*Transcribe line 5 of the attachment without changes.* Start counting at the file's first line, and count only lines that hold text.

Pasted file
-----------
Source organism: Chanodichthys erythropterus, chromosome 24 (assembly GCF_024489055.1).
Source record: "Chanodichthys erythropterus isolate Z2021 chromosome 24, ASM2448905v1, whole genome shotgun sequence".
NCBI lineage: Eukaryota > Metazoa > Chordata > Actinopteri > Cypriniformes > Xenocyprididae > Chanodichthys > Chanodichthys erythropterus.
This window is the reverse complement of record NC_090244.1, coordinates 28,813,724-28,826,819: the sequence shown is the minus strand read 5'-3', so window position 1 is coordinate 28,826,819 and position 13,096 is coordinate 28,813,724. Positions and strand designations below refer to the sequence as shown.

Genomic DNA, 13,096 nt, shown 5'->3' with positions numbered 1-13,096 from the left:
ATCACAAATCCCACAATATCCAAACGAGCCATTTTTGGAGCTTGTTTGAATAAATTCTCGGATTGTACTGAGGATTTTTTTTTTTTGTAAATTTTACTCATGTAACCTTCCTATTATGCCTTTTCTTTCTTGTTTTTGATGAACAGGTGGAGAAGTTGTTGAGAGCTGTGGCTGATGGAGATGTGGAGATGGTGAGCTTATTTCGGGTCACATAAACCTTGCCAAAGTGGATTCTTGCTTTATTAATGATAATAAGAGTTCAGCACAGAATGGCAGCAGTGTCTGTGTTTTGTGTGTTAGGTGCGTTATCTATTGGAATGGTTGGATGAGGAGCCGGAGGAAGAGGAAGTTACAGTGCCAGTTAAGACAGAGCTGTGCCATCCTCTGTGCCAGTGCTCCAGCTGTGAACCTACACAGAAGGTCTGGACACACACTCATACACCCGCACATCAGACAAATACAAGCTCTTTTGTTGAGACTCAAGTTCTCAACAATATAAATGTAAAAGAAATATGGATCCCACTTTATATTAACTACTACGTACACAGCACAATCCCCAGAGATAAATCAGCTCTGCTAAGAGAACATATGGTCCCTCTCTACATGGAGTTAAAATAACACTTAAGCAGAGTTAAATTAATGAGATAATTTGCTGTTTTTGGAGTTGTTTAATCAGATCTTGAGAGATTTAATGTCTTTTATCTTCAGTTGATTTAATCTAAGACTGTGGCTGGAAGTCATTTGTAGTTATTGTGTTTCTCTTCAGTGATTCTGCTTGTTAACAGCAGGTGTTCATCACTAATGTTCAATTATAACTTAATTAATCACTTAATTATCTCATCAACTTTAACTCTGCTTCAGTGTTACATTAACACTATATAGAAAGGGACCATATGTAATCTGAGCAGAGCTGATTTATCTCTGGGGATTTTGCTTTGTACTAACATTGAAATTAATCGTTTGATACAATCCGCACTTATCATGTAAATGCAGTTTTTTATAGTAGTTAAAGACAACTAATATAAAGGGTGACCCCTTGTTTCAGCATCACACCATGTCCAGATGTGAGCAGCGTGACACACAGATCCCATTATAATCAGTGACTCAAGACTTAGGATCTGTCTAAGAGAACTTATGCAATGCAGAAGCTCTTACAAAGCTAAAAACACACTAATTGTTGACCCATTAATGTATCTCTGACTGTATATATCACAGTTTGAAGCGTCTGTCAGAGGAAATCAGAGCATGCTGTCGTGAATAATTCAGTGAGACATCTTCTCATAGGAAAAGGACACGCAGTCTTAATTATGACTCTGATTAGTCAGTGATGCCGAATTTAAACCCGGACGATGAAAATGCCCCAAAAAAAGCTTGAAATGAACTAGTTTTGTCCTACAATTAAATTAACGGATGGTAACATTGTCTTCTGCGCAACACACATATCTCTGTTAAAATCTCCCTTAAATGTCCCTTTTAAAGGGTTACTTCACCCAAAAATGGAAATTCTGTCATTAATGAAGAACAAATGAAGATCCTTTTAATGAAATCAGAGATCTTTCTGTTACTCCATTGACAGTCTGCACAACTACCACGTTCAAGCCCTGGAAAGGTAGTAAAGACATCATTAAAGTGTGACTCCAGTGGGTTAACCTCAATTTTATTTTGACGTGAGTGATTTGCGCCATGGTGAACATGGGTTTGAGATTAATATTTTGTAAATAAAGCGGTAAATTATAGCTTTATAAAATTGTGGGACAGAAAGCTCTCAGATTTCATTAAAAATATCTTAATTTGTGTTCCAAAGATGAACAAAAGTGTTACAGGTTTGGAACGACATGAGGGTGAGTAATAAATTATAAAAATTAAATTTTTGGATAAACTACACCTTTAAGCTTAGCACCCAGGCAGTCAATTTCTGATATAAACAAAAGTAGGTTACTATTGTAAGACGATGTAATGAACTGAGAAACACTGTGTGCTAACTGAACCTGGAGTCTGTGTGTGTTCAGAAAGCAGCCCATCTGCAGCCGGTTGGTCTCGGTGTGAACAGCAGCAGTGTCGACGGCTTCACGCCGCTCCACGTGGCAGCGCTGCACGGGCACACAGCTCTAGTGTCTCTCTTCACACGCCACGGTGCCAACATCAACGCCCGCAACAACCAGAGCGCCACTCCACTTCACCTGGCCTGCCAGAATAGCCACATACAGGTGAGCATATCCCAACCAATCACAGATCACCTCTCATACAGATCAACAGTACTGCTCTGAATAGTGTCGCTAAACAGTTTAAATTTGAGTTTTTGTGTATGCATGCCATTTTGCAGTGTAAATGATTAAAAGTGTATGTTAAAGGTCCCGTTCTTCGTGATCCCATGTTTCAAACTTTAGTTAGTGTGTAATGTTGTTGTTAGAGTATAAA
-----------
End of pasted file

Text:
Genomic DNA, 13,096 nt, shown 5'->3' with positions numbered 1-13,096 from the left: